Hot Rocks 1964-1971 by The Rolling Stones

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Hot Rocks 1964-1971 by The Rolling Stones
Hot Rocks 1964-1971 by The Rolling Stones

Album Released: 1985

Hot Rocks 1964-1971 ::: Artwork

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1.Time Is On My Side2:57
2.Heart Of Stone2:46
3.Play With Fire2:10
4.(I Can't Get No) Satisfaction3:41
5.As Tears Go By2:42
6.Get Off My Cloud2:56
7.Mother's Little Helper2:43
8.19th Nervous Breakdown3:56
9.Paint It Black3:20
10.Under My Thumb3:40
11.Ruby Tuesday3:15
12.Let's Spend The Night Together3:36
13.Jumping Jack Flash3:40
14.Street Fighting Man3:10
15.Sympathy For The Devil3:14
16.Honky Tonk Woman3:03
17.Gimme Shelter3:40
18.Midnight Rambler [Live]8:23
19.You Can't Always Get What You Want7:28
20.Brown Sugar3:50
21.Wild Horses5:41

Reviews

For a Greatest Hits record from one of the bigger bands in history, this starts out badly, with the brutal amateurism of "Time is On My Side", "Heart of Stone" and "Play with Fire".

God, these guys are bad ... listen to the faltering rhythm, the missed licks, the crude singing. A lot of musicians say they were inspired by The Beatles' early U.S. shows, but I'm surprised a lot more didn't listen to the Stones and say 'Hey, anybody can play this shit'. And the lyrics to "Play with Fire" are apparently intended as some sort of scathing put-down, but they include the lines Now she gets her kicks in Stepney, not in Knightsbridge anymore. Spare me the cruelty!

This collection then takes a huge turn upward with "Satisfaction", one of the greatest rock and roll songs ever, then sinks back again with "As Tears Go By", an amazingly insipid number, then right back to the heights of inspiration once again with "Get Off My Cloud", which is powered by a fantastic drum line and an entirely groovy verse melody. Consistency was not this band's strong point.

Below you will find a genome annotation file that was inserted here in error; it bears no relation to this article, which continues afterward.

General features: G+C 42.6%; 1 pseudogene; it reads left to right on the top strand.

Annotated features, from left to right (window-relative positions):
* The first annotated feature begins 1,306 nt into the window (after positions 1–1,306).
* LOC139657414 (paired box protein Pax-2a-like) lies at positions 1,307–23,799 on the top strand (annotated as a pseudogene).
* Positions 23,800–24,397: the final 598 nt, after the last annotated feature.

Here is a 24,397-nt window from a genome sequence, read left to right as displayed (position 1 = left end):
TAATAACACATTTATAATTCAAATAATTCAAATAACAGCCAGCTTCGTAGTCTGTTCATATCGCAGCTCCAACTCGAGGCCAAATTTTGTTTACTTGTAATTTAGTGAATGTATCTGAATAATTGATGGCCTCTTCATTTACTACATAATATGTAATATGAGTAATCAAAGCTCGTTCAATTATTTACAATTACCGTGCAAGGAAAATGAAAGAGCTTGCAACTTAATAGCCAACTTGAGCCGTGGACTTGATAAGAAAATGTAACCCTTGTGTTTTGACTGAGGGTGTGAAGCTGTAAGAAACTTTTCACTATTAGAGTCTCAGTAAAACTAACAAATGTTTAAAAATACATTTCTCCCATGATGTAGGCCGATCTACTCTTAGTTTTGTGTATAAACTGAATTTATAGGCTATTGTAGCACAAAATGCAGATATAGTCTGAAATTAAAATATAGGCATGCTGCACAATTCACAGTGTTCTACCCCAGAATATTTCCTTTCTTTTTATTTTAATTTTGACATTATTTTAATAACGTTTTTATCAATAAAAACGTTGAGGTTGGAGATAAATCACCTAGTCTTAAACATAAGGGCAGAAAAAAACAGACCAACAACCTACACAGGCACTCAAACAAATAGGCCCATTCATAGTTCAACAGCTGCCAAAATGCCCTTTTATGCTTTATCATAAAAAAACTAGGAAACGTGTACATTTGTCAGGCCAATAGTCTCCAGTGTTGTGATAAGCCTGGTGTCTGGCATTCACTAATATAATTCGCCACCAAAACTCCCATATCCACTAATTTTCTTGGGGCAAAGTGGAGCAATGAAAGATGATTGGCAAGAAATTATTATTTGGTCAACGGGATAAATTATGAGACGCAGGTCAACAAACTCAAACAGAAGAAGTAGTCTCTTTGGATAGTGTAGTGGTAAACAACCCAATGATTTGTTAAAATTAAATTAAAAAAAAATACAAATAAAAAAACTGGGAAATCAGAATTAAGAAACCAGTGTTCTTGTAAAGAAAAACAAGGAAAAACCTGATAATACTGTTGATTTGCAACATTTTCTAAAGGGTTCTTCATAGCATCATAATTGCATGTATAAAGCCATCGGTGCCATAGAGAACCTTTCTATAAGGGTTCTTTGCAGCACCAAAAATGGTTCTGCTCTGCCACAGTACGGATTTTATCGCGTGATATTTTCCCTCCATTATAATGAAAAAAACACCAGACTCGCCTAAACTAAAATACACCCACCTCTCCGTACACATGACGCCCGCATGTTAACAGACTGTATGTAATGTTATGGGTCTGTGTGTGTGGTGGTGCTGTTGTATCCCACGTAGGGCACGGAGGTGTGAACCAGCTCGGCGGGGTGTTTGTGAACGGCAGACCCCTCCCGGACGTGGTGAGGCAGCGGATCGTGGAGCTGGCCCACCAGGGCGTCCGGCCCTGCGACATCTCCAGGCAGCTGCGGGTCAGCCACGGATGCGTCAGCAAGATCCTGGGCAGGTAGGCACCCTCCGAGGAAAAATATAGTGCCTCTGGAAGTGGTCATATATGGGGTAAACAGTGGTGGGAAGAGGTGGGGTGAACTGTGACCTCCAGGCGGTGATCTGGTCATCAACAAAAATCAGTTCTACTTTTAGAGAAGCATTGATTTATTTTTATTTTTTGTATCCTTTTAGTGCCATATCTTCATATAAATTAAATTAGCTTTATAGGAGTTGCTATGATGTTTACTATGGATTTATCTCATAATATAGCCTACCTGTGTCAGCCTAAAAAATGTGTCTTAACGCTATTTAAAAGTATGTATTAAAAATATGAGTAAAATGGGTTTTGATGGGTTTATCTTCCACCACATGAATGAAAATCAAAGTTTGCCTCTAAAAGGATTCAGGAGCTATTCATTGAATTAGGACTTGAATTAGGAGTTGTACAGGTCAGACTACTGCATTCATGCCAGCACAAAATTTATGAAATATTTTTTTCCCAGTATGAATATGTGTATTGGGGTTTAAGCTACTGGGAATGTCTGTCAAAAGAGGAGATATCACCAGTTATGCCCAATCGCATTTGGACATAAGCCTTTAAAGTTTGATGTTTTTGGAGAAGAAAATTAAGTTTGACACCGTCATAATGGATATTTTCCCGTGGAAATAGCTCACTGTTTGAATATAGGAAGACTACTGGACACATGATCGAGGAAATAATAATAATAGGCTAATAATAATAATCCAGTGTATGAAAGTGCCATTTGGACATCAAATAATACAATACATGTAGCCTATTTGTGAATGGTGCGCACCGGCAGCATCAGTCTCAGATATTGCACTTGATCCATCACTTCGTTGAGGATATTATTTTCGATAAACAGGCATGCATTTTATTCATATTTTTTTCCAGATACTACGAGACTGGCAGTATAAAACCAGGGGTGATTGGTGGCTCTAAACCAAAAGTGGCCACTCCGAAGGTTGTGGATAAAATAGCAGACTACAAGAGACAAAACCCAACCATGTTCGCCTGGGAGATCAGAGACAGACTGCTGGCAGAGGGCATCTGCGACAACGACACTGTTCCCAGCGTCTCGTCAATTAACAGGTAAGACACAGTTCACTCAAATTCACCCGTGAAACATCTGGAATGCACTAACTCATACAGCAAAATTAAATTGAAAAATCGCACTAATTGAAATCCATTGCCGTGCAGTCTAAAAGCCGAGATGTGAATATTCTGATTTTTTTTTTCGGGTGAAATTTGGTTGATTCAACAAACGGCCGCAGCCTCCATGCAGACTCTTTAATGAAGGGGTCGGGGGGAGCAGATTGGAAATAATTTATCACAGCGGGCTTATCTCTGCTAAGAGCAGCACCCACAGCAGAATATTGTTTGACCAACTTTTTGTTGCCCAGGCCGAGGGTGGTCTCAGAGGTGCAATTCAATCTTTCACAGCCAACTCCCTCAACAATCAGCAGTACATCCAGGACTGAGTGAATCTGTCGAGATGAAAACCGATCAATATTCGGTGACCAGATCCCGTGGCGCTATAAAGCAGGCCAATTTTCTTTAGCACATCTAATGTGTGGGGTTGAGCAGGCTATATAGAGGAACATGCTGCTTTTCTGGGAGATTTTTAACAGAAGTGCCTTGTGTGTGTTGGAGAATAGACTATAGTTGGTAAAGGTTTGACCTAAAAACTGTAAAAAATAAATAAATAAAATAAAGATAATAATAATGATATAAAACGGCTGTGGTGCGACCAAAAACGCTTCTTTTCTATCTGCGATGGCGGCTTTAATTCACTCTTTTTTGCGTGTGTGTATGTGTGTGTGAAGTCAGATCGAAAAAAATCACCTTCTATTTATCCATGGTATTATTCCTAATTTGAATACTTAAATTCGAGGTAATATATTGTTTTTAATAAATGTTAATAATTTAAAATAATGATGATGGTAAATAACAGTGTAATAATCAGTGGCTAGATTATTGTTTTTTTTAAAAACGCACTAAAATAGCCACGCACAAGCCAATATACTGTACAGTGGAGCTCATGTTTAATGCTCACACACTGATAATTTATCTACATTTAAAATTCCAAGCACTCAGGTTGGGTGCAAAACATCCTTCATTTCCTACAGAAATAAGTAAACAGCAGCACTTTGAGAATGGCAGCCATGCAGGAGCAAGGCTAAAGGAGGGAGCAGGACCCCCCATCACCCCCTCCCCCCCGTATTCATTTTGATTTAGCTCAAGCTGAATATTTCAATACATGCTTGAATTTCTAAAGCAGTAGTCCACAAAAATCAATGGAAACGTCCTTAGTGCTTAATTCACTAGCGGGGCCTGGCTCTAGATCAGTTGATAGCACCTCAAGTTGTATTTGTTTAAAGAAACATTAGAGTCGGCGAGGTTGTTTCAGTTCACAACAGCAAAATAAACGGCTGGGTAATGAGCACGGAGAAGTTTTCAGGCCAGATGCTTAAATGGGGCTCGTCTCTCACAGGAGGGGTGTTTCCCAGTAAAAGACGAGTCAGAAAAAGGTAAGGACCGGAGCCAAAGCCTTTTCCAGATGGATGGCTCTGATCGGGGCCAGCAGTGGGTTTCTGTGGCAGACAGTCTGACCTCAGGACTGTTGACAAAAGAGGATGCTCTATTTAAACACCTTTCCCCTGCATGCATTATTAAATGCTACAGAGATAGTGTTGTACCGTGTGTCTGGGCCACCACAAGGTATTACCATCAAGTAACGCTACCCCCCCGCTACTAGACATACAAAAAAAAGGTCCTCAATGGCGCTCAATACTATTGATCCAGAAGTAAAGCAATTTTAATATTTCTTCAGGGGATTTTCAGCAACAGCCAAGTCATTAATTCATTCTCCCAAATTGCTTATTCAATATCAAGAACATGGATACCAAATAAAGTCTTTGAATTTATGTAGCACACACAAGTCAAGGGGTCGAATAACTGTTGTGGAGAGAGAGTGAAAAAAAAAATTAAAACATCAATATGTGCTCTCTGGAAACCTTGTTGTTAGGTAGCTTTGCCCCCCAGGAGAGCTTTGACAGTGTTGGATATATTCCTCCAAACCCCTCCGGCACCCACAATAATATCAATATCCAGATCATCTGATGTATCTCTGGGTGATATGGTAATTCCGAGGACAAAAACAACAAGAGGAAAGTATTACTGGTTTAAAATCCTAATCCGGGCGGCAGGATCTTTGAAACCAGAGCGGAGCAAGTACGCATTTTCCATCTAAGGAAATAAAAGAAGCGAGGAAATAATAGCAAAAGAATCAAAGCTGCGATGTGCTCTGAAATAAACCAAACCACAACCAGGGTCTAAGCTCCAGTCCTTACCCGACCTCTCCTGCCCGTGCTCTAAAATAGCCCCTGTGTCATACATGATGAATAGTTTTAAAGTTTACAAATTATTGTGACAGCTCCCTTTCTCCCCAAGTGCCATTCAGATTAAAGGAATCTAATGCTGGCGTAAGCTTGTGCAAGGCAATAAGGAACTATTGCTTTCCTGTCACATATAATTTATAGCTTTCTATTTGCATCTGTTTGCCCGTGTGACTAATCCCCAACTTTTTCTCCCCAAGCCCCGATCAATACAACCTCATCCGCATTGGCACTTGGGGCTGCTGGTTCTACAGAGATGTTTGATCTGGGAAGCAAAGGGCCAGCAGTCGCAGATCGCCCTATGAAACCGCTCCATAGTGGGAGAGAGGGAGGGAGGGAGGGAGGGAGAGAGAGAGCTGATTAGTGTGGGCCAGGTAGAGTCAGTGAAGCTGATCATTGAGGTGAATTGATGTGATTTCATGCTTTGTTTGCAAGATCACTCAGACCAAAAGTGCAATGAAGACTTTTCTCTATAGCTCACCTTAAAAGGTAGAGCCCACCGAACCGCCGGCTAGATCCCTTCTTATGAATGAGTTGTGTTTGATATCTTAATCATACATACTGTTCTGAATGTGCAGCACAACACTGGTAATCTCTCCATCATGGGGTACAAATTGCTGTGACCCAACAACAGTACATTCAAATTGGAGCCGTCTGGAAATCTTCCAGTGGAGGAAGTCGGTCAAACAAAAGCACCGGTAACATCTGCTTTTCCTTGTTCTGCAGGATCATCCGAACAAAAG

Sides Two and Three (on the CD reissue, which is vastly expanded over the original vinyl release ) are fabulous, with one hit single after another that either rocks furiously or grooves melodically, or both.

My faves are "Nineteenth Nervous Breakdown" (which for a long time I thought was about 'ceiling wax' because I wasn't familiar with sealing wax), "Under My Thumb" (hate the lyrics, love the marimba), and "Let's Spend the Night Together" with its swinging piano and shrewdly deployed billyclubs (the story is that when the bobbies came in to raid the studio for drugs, the producer got them to beat out the middle section's rhythm with their nightsticks while the stash was flushed).

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by Reviewer: Steve Knowlton (blogging at Steve's Record Reviews)


This would be the perfect Stones compilation if it was just one CD long. And it would be easy to do that - just drop the awful pre-"Satisfaction" singles, and surgically remove the inexplicably present 8+minute live version of "Midnight Rambler" from CD2.

And there you go - a single CD of the best Stones songs from the band's first decade (the remaining three decades could all fit on one CD too, I would think). What's more, there'd be enough space to include a couple of tunes that were omitted - how about "Have You Seen Your Mother Baby", and one of the two actually good songs from 12 x 5?

Let's face it, the Stones were a singles act. How many people outside of music geeks actually give a crap about Let It Bleed or Exile on Main Street? There's a reason everyone's familiar with The Beatles' albums and not The Rolling Stones'. Heck, even The Who are better-remembered album-wise, what with Tommy and all.

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by Reviewer: Cole Reviews